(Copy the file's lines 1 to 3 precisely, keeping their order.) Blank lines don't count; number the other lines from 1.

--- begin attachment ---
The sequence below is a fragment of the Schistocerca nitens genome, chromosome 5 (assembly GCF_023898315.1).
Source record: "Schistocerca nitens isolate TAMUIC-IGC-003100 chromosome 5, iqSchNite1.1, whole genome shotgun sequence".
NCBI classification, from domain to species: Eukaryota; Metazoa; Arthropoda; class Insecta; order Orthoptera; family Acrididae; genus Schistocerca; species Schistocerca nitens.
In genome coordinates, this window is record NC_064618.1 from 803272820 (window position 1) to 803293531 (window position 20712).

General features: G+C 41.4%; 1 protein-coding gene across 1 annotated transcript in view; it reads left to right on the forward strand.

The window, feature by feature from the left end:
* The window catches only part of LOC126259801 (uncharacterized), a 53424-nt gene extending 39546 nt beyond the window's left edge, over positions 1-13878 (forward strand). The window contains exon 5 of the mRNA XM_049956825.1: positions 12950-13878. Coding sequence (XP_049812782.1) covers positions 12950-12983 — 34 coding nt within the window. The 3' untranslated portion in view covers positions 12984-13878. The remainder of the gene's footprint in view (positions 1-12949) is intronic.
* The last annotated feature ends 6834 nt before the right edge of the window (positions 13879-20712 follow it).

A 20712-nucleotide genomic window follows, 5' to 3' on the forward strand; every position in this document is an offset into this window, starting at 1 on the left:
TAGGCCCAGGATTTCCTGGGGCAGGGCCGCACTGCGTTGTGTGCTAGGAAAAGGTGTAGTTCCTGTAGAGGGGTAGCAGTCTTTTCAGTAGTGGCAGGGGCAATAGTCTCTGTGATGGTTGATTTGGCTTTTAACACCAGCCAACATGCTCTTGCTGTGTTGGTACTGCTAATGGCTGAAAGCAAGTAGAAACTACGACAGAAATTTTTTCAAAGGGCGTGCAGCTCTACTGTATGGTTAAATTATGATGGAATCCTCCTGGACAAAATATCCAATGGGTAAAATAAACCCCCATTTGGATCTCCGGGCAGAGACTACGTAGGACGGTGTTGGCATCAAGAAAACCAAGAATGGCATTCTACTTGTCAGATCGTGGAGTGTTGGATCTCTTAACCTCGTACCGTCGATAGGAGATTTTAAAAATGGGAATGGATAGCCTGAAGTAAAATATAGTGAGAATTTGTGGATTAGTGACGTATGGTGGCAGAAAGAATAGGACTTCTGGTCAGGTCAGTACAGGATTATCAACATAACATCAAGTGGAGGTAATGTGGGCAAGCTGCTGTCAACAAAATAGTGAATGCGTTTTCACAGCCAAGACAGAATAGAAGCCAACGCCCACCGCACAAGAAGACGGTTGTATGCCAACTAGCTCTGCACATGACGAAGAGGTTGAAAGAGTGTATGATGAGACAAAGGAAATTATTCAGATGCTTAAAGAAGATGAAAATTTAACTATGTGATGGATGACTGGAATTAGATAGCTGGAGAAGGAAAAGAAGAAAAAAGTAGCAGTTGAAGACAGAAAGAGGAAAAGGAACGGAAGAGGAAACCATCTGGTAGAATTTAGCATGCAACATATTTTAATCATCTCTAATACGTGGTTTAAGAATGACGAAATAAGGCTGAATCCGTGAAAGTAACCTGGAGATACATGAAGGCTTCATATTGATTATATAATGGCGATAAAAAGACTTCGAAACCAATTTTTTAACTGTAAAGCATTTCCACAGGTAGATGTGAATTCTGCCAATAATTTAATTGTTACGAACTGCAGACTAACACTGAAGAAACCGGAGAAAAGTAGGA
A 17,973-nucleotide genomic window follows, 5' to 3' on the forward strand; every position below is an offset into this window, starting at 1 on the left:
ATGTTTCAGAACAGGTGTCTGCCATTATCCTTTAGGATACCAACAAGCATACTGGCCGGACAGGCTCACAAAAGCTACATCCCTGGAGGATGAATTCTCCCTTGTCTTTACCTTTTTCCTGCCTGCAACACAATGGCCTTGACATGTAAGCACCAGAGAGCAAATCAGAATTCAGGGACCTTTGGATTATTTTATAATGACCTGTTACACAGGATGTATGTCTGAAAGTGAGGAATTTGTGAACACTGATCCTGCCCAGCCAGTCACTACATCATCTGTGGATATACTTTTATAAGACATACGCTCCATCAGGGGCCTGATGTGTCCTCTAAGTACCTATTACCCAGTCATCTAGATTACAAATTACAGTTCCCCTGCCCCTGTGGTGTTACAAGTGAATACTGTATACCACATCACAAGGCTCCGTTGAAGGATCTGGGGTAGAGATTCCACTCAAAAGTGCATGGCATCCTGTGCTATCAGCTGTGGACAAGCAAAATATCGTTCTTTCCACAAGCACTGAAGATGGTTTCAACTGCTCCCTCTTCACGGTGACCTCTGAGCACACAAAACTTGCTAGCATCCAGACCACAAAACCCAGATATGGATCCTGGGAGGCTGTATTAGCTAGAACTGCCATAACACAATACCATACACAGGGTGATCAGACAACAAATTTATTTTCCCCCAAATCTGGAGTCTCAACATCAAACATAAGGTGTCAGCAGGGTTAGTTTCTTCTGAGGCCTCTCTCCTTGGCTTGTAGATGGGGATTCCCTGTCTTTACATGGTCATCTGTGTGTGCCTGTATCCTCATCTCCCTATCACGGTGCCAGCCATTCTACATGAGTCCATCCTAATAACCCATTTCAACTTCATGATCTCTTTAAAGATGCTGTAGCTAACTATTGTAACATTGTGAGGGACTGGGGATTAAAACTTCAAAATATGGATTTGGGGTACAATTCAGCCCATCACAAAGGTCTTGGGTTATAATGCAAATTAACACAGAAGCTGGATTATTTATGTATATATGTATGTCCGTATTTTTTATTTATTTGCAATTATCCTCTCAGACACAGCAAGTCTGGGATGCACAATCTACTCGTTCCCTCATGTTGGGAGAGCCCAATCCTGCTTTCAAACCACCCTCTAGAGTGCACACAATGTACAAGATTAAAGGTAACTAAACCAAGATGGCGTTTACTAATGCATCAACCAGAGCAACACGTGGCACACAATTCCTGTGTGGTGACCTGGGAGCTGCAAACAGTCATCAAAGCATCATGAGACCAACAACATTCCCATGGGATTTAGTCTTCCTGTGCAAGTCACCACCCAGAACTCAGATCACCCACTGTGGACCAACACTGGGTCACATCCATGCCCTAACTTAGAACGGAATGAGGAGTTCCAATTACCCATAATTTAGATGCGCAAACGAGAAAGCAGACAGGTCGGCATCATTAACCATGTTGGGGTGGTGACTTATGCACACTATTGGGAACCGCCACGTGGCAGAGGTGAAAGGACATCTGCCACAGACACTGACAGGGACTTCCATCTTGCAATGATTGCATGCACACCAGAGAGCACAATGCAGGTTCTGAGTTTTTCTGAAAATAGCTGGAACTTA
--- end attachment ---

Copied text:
The sequence below is a fragment of the Schistocerca nitens genome, chromosome 5 (assembly GCF_023898315.1).
Source record: "Schistocerca nitens isolate TAMUIC-IGC-003100 chromosome 5, iqSchNite1.1, whole genome shotgun sequence".
NCBI classification, from domain to species: Eukaryota; Metazoa; Arthropoda; class Insecta; order Orthoptera; family Acrididae; genus Schistocerca; species Schistocerca nitens.